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Variable of the Day, Ancient Egypt: Sunshade

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Egyptian art sunshade fan Ramses QV 44

Tomb of Khaemwaset (QV 44)

NOTE:  The sunshade, unlike the khu fan, appeared early in Egypt’s history.  They appear on both the Narmer macehead and that of King ‘Scorpion’ (Oxford, Ashmolean Museum E 3631 and 3632).  This emblem is generally seen as signifying a divine presence, whether it appears behind a cult image, divine bark, or the body of the king.  Although it certainly fulfilled a practical purpose, in shielding the king from the sun and providing a cooling breeze, the sunshade appearing behind the ruler has been interpreted as indicating that the pharaoh was endowed with the characteristics of a god.  The sunshade carried behind the king, called the behet, could be viewed as a public declaration of a divine presence, and thus the fan itself became “the physical manifestation of the abstract shade”(Bell (1985), 34).  Additionally, this emblem may have symbolically shielded onlookers from the divine brilliance of the living pharaoh when he appeared.  For more on this emblem, see G. Graham,  “Insignias” in Redford (ed.), .), The Oxford Encyclopedia of Ancient Egypt I (2001), 166 and L. Bell, “Aspects of the Cult of the Deified Tutankhamun,” Mélanges Gamal Eddin Mokhtar I, (IFAO, 1985), 33-34, where he points out two textual references that specifically discuss the ‘shade’ of a god resting on the ruler.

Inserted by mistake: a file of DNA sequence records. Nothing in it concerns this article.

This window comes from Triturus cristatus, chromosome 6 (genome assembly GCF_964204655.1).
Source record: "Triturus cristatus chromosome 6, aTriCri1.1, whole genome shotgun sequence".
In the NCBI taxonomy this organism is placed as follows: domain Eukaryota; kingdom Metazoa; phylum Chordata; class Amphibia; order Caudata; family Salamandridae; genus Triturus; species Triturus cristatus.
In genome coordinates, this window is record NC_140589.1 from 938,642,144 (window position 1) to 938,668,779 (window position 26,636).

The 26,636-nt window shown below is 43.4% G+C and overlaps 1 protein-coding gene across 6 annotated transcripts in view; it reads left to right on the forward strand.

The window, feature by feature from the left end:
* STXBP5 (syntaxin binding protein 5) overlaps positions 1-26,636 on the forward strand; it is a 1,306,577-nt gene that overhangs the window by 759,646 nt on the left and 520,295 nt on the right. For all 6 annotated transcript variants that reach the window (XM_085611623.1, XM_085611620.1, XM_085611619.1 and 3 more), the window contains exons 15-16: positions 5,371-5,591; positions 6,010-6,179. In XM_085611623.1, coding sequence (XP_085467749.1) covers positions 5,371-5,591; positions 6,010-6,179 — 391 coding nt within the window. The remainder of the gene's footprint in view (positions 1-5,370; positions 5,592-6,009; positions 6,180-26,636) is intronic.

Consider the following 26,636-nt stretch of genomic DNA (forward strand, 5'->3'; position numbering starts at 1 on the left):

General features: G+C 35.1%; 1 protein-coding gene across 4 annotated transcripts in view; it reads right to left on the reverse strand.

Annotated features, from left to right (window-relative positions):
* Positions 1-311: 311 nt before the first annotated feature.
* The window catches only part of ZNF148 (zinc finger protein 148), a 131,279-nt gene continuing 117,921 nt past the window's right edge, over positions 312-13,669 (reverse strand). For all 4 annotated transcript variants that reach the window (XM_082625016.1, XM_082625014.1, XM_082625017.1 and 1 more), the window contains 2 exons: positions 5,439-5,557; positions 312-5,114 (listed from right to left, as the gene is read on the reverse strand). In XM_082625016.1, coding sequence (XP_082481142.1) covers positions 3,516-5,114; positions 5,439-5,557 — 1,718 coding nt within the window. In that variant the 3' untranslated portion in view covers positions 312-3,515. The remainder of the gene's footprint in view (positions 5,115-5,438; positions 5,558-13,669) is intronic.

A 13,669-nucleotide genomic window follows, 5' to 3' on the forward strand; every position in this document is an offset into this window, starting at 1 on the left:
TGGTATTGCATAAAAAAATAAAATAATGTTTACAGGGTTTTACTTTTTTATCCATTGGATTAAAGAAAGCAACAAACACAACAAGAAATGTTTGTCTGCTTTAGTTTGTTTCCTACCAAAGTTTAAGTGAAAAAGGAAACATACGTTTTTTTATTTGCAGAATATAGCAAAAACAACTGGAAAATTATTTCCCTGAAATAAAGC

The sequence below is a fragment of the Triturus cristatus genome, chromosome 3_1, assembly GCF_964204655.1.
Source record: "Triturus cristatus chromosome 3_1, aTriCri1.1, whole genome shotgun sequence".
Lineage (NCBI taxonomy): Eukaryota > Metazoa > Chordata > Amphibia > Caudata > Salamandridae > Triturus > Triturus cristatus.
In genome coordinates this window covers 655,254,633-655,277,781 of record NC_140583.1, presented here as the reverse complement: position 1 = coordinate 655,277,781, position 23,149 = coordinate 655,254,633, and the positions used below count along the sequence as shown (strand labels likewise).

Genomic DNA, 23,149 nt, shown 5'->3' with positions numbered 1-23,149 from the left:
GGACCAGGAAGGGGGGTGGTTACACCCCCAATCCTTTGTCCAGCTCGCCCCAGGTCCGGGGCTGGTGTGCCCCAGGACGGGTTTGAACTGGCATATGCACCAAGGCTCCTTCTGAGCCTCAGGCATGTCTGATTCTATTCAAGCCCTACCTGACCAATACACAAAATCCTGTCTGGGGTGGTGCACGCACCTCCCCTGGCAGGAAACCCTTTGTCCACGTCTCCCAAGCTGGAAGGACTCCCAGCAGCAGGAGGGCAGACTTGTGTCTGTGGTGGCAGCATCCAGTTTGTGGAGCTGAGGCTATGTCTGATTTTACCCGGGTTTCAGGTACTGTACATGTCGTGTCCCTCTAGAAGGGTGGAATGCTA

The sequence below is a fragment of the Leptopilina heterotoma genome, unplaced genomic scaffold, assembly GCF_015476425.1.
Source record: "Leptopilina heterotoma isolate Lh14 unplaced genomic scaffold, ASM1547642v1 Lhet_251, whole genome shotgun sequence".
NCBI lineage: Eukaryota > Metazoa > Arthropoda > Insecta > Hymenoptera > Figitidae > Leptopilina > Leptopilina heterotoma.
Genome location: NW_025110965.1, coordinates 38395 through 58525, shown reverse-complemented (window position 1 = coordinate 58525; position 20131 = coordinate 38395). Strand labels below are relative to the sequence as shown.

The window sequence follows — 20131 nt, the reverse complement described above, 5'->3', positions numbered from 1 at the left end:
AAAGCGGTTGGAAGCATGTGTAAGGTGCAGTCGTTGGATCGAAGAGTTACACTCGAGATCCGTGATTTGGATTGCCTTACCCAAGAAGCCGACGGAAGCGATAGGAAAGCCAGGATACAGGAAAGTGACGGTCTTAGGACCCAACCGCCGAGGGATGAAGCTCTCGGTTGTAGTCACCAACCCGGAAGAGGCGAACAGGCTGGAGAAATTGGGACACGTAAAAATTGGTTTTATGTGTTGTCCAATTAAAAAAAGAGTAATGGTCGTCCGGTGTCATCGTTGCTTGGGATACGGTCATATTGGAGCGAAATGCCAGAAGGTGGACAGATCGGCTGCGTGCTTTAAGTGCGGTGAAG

Egyptian art Tutankhamun sunshade Cairo museum
Sunshade from the tomb of Tutankhamun
Egyptian art sunshade QV 44 fan
Detail of sunshade in the tomb of Khaemwaset (QV 44)
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  1. Kasia Szpakowska11-25-2012

    The details of the feathers on those are striking! Representations of the real thing? Symbolic as well (celestial sphere, falcon)? Resting in the shadow of the god was certainly something special. Thutmosis IV was in the divine shade before napping and being visited by the god in a dream, as was Jpuy, before having his divine vision of Hathor! Even today we talk about an umbrella of protection (or is that just insurance ads…)… just random ramblings!

    • Art of Counting11-25-2012

      They are wonderful, aren’t they? I love the blue and red pattern–wonder if they were dyed in reality. Being in the shade of a god was obviously THE place to be 🙂 What a great note about the umbrella! Does make you wonder…

The Art of Counting is dedicated to the memory of Margery Meilleur, who first taught me to view history through the eyes of the images we create.